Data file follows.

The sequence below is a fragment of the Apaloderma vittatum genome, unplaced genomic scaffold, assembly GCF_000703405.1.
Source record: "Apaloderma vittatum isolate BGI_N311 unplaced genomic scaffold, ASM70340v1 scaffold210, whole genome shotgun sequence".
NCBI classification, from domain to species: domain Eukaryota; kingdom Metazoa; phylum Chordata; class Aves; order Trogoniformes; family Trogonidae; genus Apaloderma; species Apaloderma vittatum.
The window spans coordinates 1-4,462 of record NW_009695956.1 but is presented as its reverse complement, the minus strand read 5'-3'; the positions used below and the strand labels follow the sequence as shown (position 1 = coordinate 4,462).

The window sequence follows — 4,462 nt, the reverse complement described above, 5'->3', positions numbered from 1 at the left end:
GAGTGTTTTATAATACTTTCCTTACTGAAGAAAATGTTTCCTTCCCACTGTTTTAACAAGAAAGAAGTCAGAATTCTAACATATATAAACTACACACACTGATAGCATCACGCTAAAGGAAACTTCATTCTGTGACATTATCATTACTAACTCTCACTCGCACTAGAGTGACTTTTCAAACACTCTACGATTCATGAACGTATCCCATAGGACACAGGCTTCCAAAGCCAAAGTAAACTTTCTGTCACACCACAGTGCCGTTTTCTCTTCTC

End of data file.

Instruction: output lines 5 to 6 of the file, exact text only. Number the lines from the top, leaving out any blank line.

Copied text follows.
The window sequence follows — 4,462 nt, the reverse complement described above, 5'->3', positions numbered from 1 at the left end:
GAGTGTTTTATAATACTTTCCTTACTGAAGAAAATGTTTCCTTCCCACTGTTTTAACAAGAAAGAAGTCAGAATTCTAACATATATAAACTACACACACTGATAGCATCACGCTAAAGGAAACTTCATTCTGTGACATTATCATTACTAACTCTCACTCGCACTAGAGTGACTTTTCAAACACTCTACGATTCATGAACGTATCCCATAGGACACAGGCTTCCAAAGCCAAAGTAAACTTTCTGTCACACCACAGTGCCGTTTTCTCTTCTC